The FDA Is Not a Referee

148

Last October, the Food and Drug Administration began surveying ground cinnamon products. By November, the agency identified elevated levels of lead and chromium in applesauce pouches across several producers. Suspecting the worst, the FDA mandated recalls and began investigating whether lead was intentionally added to these products. 

By December 2023, the FDA amassed 65 reports of adverse effects linked to recalled products. In February 2024, it had received 400 reports of adverse effects. Between then and now, the FDA was able to trace the contamination to a single cinnamon producer in Ecuador. 

However, it has still struggled to prevent further illness or find a way to address the issue. Lead poisonings from contaminated and recalled apple sauce products now exceed 500. And, as one NBC News article highlights, the FDA has only begun to scratch the surface to determine how this contamination happened.  

How can the same organization that helped create a devastating national infant formula shortage just two years ago now be completely unable to get poisoned applesauce off US shelves? 

Hoping for a quick fix, FDA Commissioner Robert Califf urged Congress to intervene and pass a law requiring private companies to test their products for lead (they already do). 

Congress usually doesn’t need much motivation to write another law. But the Commissioner’s request confused many of our representatives. As Congressman Jamie Raskin asked during a House Committee of Oversight and Accountability meeting, “What keeps you [the FDA] from inspecting every private manufacturing facility that produces things like cinnamon applesauce or peanut butter?”

In response, Commissioner Califf likened the FDA’s role in these matters to that of a referee: “You all in Congress actually write the rulebook, much like in any sport. It’s the leadership [Congress] that writes the books; we enact what’s in the book.” 

This is not the first time he’s used the referee metaphor. While speaking at the 2023 Food and Drug Law Institute’s annual conference, Commissioner Califf remarked:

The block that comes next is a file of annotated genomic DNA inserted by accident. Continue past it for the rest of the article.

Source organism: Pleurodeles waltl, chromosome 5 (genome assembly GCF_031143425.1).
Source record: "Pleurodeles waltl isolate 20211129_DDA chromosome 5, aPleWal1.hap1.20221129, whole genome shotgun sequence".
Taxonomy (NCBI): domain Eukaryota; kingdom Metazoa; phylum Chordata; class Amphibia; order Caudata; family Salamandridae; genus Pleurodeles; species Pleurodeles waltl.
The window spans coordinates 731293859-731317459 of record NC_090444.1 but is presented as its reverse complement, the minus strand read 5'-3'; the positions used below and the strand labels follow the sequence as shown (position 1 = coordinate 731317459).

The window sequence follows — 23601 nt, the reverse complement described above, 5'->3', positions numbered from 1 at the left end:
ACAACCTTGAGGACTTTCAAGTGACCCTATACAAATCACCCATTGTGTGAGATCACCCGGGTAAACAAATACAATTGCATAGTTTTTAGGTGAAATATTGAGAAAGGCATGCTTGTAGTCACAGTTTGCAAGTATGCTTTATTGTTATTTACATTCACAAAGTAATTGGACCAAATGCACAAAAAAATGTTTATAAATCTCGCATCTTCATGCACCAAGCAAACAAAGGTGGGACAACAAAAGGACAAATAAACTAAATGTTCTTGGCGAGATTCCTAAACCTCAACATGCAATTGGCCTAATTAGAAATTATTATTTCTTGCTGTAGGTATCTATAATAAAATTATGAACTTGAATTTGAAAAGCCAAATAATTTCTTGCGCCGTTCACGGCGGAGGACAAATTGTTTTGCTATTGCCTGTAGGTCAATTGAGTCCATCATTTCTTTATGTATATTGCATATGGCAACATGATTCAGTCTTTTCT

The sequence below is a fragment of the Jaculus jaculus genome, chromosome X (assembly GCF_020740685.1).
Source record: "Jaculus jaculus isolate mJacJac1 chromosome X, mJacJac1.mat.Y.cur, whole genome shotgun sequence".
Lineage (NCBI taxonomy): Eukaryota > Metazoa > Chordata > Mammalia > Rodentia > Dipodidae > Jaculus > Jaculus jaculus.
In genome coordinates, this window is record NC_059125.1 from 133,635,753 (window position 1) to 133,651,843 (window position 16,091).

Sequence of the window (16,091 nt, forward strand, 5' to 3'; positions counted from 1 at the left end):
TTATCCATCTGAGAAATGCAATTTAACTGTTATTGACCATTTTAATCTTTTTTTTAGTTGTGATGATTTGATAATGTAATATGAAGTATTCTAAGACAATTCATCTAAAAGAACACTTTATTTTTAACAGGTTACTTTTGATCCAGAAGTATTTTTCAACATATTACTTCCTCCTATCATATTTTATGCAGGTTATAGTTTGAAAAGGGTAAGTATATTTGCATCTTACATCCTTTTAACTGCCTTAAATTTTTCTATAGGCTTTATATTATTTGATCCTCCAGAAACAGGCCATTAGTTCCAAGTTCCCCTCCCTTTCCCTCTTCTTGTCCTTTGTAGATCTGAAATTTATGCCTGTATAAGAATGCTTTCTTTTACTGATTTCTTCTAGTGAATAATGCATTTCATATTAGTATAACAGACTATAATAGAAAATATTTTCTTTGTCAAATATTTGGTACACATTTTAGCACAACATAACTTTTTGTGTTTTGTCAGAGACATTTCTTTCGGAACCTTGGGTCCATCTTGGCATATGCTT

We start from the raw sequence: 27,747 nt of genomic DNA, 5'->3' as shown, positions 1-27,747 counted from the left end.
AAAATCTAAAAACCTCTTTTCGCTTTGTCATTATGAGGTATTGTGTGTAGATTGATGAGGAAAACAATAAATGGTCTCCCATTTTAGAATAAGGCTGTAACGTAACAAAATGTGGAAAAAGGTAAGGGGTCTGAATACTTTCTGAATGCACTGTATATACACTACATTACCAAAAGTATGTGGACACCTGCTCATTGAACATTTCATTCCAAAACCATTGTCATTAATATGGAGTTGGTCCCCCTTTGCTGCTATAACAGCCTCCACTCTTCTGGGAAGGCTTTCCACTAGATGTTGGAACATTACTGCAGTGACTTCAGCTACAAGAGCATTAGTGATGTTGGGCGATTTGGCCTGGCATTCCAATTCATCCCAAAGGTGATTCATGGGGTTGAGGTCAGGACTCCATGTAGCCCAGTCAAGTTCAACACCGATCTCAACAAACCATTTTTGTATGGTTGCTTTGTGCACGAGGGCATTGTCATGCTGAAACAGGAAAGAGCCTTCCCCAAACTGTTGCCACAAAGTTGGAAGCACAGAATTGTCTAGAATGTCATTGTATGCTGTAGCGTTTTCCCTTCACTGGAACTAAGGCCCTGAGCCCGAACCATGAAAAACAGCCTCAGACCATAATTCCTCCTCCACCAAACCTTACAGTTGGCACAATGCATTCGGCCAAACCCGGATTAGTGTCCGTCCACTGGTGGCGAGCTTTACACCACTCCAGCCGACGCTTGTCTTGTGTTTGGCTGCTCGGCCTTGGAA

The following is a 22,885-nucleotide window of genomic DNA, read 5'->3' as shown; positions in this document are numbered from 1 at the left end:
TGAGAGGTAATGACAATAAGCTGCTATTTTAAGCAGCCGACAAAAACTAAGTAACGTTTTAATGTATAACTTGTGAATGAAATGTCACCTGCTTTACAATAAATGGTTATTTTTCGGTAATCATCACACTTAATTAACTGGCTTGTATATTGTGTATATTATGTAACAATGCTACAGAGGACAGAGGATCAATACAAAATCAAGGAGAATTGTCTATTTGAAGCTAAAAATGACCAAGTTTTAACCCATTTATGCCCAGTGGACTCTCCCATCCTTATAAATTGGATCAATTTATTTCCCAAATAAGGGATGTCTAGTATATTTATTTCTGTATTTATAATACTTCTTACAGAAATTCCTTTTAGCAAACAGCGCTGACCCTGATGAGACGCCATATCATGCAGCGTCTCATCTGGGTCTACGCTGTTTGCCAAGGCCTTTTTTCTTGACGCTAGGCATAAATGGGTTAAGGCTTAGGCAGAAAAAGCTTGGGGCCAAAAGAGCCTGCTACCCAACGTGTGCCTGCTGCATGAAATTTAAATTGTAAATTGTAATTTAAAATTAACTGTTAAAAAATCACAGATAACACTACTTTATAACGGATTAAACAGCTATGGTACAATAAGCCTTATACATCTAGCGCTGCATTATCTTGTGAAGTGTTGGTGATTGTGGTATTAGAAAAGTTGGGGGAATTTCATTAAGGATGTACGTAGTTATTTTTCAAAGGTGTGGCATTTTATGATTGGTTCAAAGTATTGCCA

In many ways, we are like referees at the FDA—we don’t make the products, and we adjudicate by a set of rules that are codified in laws, rules, and guidance.  Of course, we have an influence on interpretation of the rule book through guidance and we provide technical assistance as Congress writes the laws.  Much like good referees in sports, we cheer on a competitor who makes a great product and plays by the rules and we have an obligation to penalize poor play and dishonest avoidance of the rules.

At first glance, the comparison seems sensible. Upon further review, it should be overturned. While the FDA enforces rules, it decides how and when to enforce them. 

For example, no Congressional statutes set safety and efficacy standards for prescription drugs and medical devices. The FDA sets these standards. When potentially life-changing or life-saving medications are not allowed on the market because they fail to meet the 99 percent statistical significance threshold, the FDA decides which producer is following the rule and what the rule is. 

Imagine a referee deciding if a wide receiver kept his feet in bounds while catching a touchdown and determining where the endzone is. That’s what the FDA does. 

Letting referees enforce and decide the rules is not only confusing, but it also creates conflicts of interest that others can exploit for personal gain. Such situations are the exception for professional referees; they are the rule for the FDA.

US Drug producers have a longstanding “revolving door” of hiring former FDA employees (including Commissioners) to give them an advantage in advancing through the agency’s approval process. A close relationship between drug producers and the FDA also allegedly influences which drugs reach the market. I’ve yet to hear of a professional sports team hiring a former referee to help them receive fewer penalties.

As a health economist and sports fan, I don’t see many similarities between the FDA and referees. But if they have one thing in common, we should be skeptical that either will make the right call when it matters most.